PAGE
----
In my original Conlon Collection post I only had two of the regular cards and the two promo cards. I’m proud to report that after a lot of digging and uncomfortable prodding in the depths of the Internet, I’ve finally hit pay dirt: all ten Conlon Griffey cards.
Dig this spread:
These eight regular cards make up the entirety of the 1995 Megacards The Sporting News Conlon Collection Ken Griffey, Jr. In the Zone Insert set.
I sort of lucked out in acquiring them, too. I spotted one of the cards mixed in with a bunch of other Griffeys in the top photo of an eBay auction lot. I then moused over the picture for a closer look and saw another, then another, and eventually I realized, “Holy cow, it’s the entire set.” The lot also included an ’89 Upper Deck rookie (which always adds 20 bucks to the final price) and about 30 other cards, so it wasn’t particularly cheap.
The seller probably would have done better selling this set in its own auction. I don’t feel guilty, though, as the guy ended up being a real buttnut in the end.
|1995 Conlon Collection In the Zone #1|
This card calls Junior “Kenny” and remarks on how both the Babe and the Kid are natural players who can hit for both power and average and also care for their kids and the needy. It mentions that Kenny “might never attain Ruth’s remarkable heights,” those being his .342 lifetime average and 714 dingers.
That’s a steep lifetime average, but I do believe that were it not for his injuries Griffey would certainly have surpassed the 714 mark (he was only 84 short when he retired). I would love to have seen this smug little card get proven wrong. Oh, well. We’re none of us perfect.
|1995 Conlon Collection In the Zone #2|
Probably my favorite blurb from this set, this card touts Gehrig and Griffeys mutual respectability both as players and as men.
|1995 Conlon Collection In the Zone #3|
This card highlights how both Griffey and Cobb were center fielders, and that’s it. Whoa, freaky….
|1995 Conlon Collection In the Zone #4|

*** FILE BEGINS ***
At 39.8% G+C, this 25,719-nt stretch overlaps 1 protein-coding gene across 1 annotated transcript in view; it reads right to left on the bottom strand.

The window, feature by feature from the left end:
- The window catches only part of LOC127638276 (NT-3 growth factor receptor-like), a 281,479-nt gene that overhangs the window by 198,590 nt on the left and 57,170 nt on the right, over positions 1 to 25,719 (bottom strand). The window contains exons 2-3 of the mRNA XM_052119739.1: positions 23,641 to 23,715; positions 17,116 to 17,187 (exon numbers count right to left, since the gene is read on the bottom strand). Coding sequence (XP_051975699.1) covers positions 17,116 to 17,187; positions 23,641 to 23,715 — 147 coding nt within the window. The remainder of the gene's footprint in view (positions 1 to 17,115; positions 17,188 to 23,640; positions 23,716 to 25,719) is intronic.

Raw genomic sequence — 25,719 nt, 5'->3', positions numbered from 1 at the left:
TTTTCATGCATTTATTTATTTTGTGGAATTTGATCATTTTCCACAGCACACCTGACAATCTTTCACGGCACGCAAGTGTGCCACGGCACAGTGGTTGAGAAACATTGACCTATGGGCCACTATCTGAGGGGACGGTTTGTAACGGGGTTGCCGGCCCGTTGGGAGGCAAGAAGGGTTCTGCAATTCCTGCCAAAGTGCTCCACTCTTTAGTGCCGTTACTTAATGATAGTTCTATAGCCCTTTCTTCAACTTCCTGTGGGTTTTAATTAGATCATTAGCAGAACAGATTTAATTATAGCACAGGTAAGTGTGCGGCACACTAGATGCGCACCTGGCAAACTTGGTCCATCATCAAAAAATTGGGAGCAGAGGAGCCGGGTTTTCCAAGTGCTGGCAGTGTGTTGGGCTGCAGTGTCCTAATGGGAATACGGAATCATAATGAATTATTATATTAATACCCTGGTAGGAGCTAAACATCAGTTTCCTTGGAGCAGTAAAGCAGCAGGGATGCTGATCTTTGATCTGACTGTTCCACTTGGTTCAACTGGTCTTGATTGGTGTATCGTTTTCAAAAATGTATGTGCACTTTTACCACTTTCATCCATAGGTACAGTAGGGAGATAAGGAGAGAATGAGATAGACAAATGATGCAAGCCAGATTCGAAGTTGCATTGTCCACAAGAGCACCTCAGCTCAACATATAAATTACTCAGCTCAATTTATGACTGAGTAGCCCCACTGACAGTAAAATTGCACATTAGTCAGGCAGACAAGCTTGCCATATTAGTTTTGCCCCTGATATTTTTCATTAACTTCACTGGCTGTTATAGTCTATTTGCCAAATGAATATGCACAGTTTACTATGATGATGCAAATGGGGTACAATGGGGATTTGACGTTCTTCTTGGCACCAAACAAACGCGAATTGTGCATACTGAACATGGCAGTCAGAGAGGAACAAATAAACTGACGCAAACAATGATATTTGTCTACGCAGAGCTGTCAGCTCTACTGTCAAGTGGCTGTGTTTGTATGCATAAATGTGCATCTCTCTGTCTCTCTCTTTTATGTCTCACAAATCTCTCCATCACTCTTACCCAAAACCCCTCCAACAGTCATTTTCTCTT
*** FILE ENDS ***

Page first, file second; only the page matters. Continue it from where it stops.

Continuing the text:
Again, the “Kennys” abound. This card predicted that Griffey may have matched Foxx’s homerun pace, but he ended up a couple seasons short of Foxx’s mark of 500 HRs by age 32. It also mentions that Jimmie was super-ripped while Junior is relatively un-ripped for a power hitter.
|1995 Conlon Collection In the Zone #5|
Both Junior and Mel started young, racked up respectable lifetime numbers early in their careers, and both had father figures to emulate.
|1995 Conlon Collection In the Zone #6|
This card talks about how similar the first seasons of Ken and Joe were (they were not - Joe had a much better rookie season) and compares both players’ strong ability in the outfield (this part is valid).
|1995 Conlon Collection In the Zone #7|
Griffey and Speaker are similar in that they are both excellent outfielders with more-than-solid offensive numbers. Despite Bill James' lofty predictions Griffey is currently ranked 33rd in career runs, T-40 in doubles, 15th in RBI, 49th in hits, and 6th in home runs. Those were pretty optimistic numbers there, Bill. I like you.
|1995 Conlon Collection In the Zone #8|
Actually this may be my favorite, describing the similarities between Sunny Jim's and Junior's genial characters. The other players in this set have some impressive names and stats, but I think this one nails it.
And the train keeps a-rollin’ with the two Promo cards which bring the completed set to ten cards. These are identical to the regular cards apart from a big “Promotional” stamp on the back. They were made only for card #’s 1 and 3. You can view them here.
I cannot end this post without mentioning the only card that could be argued as missing from a Griffey collection, and that is the redemption card for #’s 7 & 8. I have no idea what it looks like, and I assume it’s nothing fancy. Like the old Stadium Club Membership Form cards of the mid-90’s, there were probably thousands of them that got thrown away. It will likely be easier to find unopened packs of ’95 Conlon. It’s on my radar.
Overall I've come to really love this set. The printing is solid with lots of warmth and color, and the blurbs are fun to read regardless of my poking fun. Nice work, Conlon. Or Megacards. Or The Sporting News. Or all of you. Who knows?